Can you prove that 8 is the largest cube in the Fibonacci sequence?
4 Answers
For a much more accessible treatment, and history of the result, see Andrejic (2006) "On Fibonacci powers"

1$\begingroup$ In case the link doesn't work, try pefmath.etf.bg.ac.rs/to appear/rad520.pdf (.yu domain changed to .rs) $\endgroup$– MioApr 7, 2010 at 17:59

1$\begingroup$ I made a URL that actually works: tinyurl.com/y8afbvb $\endgroup$ Apr 7, 2010 at 18:25

3$\begingroup$ Let's try again: doiserbia.nb.rs/img/doi/03538893/2006/035388930617038A.pdf $\endgroup$ Jun 29, 2012 at 19:26

3$\begingroup$ The link works but most of the definite articles are missing. $\endgroup$ Mar 19, 2013 at 1:39
This paper, using some heavyduty numbertheoretic machinery, shows that 1, 8, and 144 are the only perfect powers in the Fibonacci sequence, which in particular implies that 8 is the largest cube. There may be an easier way to prove it for cubes, however.

2$\begingroup$ The Fibonacci Series, slightly wonky powers of 2. $\endgroup$ Nov 3, 2015 at 19:00

$\begingroup$ It seems, at least at first, that the mode average (of the simplest form of) every fraction of pairs of values from the sequence, draws for first place, at 2, and 3, and 5, and 8, and 13, and 21, etc... It's strangely meta :) $\endgroup$ Nov 3, 2015 at 19:05

$\begingroup$ Name of this paper: Bugeaud, Mignotte, and Siksek  Classical and modular approaches to exponential Diophantine equations. I. Fibonacci and Lucas perfect powers. $\endgroup$– LSpiceFeb 10, 2021 at 19:38
This is only a partial answer, but: one characterization of Fibonacci numbers is that an integer $a$ is Fibonacci if and only if $5a^2 \pm 4$ is a perfect square.
Because of this: finding Fibonacci cubes is equivalent to solving the Diophantine equation(s) $5a^6 \pm 4 = b^2$. There are standard techniques for doing this: for example, in the case of $5a^6 + 4 = b^2$, the equation can be rewritten and factored as $5a^6 = (b2)(b+2)$, and using the fact that any common factor of $b2$ and $b+2$ must divide 4, you can get a lot of information out of this situation by looking at the prime factorizations of both sides.
In the case of $5a^6  4 = b^2$, you have to pass to the Gaussian integers (numbers of the form $a+bi$ with $a$ and $b$ both integers) to obtain a factorization: $5a^6 = (b+2i)(b2i)$. Again, you can apply the same approach (Gaussian integers also have unique factorization): it will be a little bit trickier, but I've seen problems like this solved by the same method.
Anyone want to try to fill in this sketch of a proof?
Edit: Having thought about it a bit more, I'm less optimistic. The problem is dealing with the factors of 5: the methods I describe are excellent for dealing with questions like $a^6 \pm 4 = b^2$ or even $a^3 \pm 4 = b^2$, but those arguments break down when you take the 5 into account. Also, any method that uses either of the factorizations I mentioned will also have to say something about solutions to the equation $5a^2 \pm 4 = b^2$: but we know that this equation has many solutions (since a can be any Fibonacci number). There are other potential ways we could rearrange this equation to factor it, but analyzing them won't be easy.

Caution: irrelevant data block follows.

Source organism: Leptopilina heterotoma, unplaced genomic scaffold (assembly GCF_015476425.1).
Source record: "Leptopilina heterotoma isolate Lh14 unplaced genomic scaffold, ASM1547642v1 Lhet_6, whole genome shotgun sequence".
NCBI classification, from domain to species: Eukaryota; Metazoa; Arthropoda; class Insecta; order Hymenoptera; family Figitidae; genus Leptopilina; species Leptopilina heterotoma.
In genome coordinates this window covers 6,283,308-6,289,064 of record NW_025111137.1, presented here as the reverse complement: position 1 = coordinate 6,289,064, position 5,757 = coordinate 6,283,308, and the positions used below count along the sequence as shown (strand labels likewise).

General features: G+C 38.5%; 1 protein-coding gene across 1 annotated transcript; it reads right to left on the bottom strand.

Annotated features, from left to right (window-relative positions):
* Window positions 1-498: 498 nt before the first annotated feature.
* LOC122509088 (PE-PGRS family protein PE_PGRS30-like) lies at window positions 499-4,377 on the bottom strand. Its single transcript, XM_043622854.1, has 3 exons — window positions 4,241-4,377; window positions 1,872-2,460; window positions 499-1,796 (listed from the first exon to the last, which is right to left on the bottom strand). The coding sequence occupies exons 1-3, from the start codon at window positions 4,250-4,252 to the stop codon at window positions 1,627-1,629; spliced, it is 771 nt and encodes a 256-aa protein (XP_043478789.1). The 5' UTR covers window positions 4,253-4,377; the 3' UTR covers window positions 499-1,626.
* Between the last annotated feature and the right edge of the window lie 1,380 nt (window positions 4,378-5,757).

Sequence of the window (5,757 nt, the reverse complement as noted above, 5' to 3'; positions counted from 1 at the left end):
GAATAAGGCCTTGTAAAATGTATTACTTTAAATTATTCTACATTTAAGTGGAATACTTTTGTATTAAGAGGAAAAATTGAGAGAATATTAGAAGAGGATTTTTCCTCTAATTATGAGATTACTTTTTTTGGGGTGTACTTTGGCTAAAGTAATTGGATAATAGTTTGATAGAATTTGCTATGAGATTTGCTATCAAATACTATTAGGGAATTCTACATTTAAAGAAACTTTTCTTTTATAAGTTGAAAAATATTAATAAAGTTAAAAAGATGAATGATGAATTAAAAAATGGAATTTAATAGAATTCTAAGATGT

However, rephrasing this question as a Diophantine equation is still helpful. There's a general and rather hard theorem (Siegel's Theorem) that any Diophantine equation of genus $\ge1$ has only finitely many solutions. What "genus" is is a bit technical, but most equations of degree $\ge3$ have this property, and in particular Siegel's equation applies to equations of the form $y^2 = P(x)$ where $P(x)$ is a polynomial in $x$ of degree $\ge3$ (with no repeated roots), which includes our two equations.
So we can deduce from this that there are only finitely many Fibonacci numbers that are cubes. Unfortunately, Siegel's result isn't very helpful for the original problem because it doesn't give you any way of telling when you've found all of them.
Additionally, we know that if we have an solution to $5a^6 \pm 4 = b^2$, setting $c = a^2$ gives us a solution to the equation $5c^3 \pm 4 = b^2$. This is the equation of an elliptic curve, and there is a fair amount known about how to find the integer points on an elliptic curves (and more generally, rational points on elliptic curves), although the computations involved are usually not fun to do by hand. Anyone know how hard it would be to get a computer to solve this problem?

8$\begingroup$ It's really easy to get a computer to find all the integer points on an elliptic curve, as I was just saying the other day at mathoverflow.net/questions/20286/… . Multiply up by 25 and we're looking for integer points to X^3+100=Y^2 (with X,Y both multiples of 5). Both magma and sage have got this implemented now: you just type "IntegralPoints(EllipticCurve([0,100]));" into magma for one, and change 100 to 100 for the other. Both commands terminate in about 0.2 seconds. $\endgroup$ Apr 7, 2010 at 22:35

1$\begingroup$ [remark: the biggest integer point on either curve is 5*532^3+4=27438^2, but, unfortunately, 532 isn't a square] $\endgroup$ Apr 7, 2010 at 22:40

1$\begingroup$ If you look through all the results for ones that are 5 times a perfect square, it's only 0, 5 and 20. So that seems to answer the question completely. $\endgroup$– OwenDec 12, 2015 at 23:32
In Siegel's article Zum Beweise des Starkschen Satzes. Inventiones mathematicae (1968), Siegel reduces the class number one problem for imaginary quadratic fields to the determination of Fibonacci cubes. The latter problem he solves in an elementary way. However, he does not mention Fibonacci numbers.